Thailand will soon hold its first election since the military seized power in a 2014 coup and many hope the vote will return Southeast Asia’s second-largest economy to democracy. The government lifted a ban on political activity when it announced the Feb. 24 election last week, but critics say the junta has taken several steps to remain in power after the vote, casting doubt on how credible the poll will be. “We have seen a systematic manipulation and distortion of the electoral process, of the will of the people, starting from the constitution,” said Thitinan Pongsudhirak, a political analyst at Chulalongkorn University, referring to the military-drafted constitution that was publicly ratified in 2016, two years after the coup.
Articles about voting issues in Asia, Australia and Oceania.
Technology seems to be tripping up the electoral process in the world’s largest democracy with disturbing frequency. Of late, two key issues have threatened the right to franchise of many of India’s 800 million voters. One is a software that seems to be marking genuine voters’ names for deletion from the electoral rolls. The other is electronic voting machines (EVMs), which some believe are vulnerable to tampering. While complaints relating to these issues have done the rounds for years, the latest bout, involving a large number of such grievances, was sparked during the recent elections to five Indian state legislative assemblies. The most egregious complaints occurred in the south-central state of Telangana. On polling day (Dec.07) in the state, many voters were shocked to find their names missing from the electoral rolls. This followed the election commission of India’s (ECI) admission weeks before that up to 2.2 million names had been deleted by its software for being supposed duplicates.Some people, including international badminton ace Jwala Gutta, tweeted #whereismyvote in frustration.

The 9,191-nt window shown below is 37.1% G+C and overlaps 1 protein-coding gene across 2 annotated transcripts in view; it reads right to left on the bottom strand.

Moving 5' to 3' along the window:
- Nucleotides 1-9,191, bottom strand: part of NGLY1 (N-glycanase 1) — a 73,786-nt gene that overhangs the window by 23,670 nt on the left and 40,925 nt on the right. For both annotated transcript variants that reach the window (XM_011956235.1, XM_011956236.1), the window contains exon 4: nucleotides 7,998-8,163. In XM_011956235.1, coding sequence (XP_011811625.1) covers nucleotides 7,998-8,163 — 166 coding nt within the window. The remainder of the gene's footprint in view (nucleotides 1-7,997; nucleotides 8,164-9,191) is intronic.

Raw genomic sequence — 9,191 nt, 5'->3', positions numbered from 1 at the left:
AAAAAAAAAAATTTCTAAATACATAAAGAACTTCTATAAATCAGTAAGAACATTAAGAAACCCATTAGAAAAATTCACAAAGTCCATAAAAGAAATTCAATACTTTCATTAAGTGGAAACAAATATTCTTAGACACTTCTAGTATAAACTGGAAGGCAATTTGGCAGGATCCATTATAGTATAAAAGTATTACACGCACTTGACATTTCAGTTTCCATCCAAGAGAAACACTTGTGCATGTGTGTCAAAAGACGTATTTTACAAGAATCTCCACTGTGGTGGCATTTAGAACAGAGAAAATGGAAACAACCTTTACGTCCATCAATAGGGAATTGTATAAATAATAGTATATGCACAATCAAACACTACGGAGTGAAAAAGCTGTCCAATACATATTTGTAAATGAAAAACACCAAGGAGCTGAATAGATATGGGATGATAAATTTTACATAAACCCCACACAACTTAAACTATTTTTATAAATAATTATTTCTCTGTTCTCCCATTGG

Two people have been killed in pre-election violence in Bangladesh, according to police, as clashes between armed rivals left dozens injured. More than 100 people have been hurt in violence on the campaign trail since Monday, when candidates from the two major parties began campaigning ahead of the December 30 poll. Police on Wednesday said two supporters from the Awami League, the ruling party headed by Prime Minister Sheikh Hasina, died from injuries sustained in brawls with opposition rivals late on Tuesday. Mobs armed with knives and batons faced off at a rally in Noakhali, a southern district, where a pro-government demonstrator was seriously injured.
Cyberattacks have threatened elections in several countries, and one of the major hacking cases was alleged foreign interference using cyber networks during the US presidential elections in 2016. Any form of interference in the election results, be it through money politics or cyberattacks, could endanger democratic well-being of the targeted country. Hence, cybersecurity must be taken seriously to take precautionary measures and prevent threat of cyberattacks. On April 17, 2019, Indonesia will hold simultaneous presidential and legislative elections believed to be among the most complex and largest elections in the world. Indonesia is the world`s fourth most populous nation, with some 260 million people, and the world`s largest archipelagic country, with over 17 thousand islands. Four months prior to the elections, cyberattacks have already increased in Indonesia, according to the National Cyber and Encryption Agency (BSSN).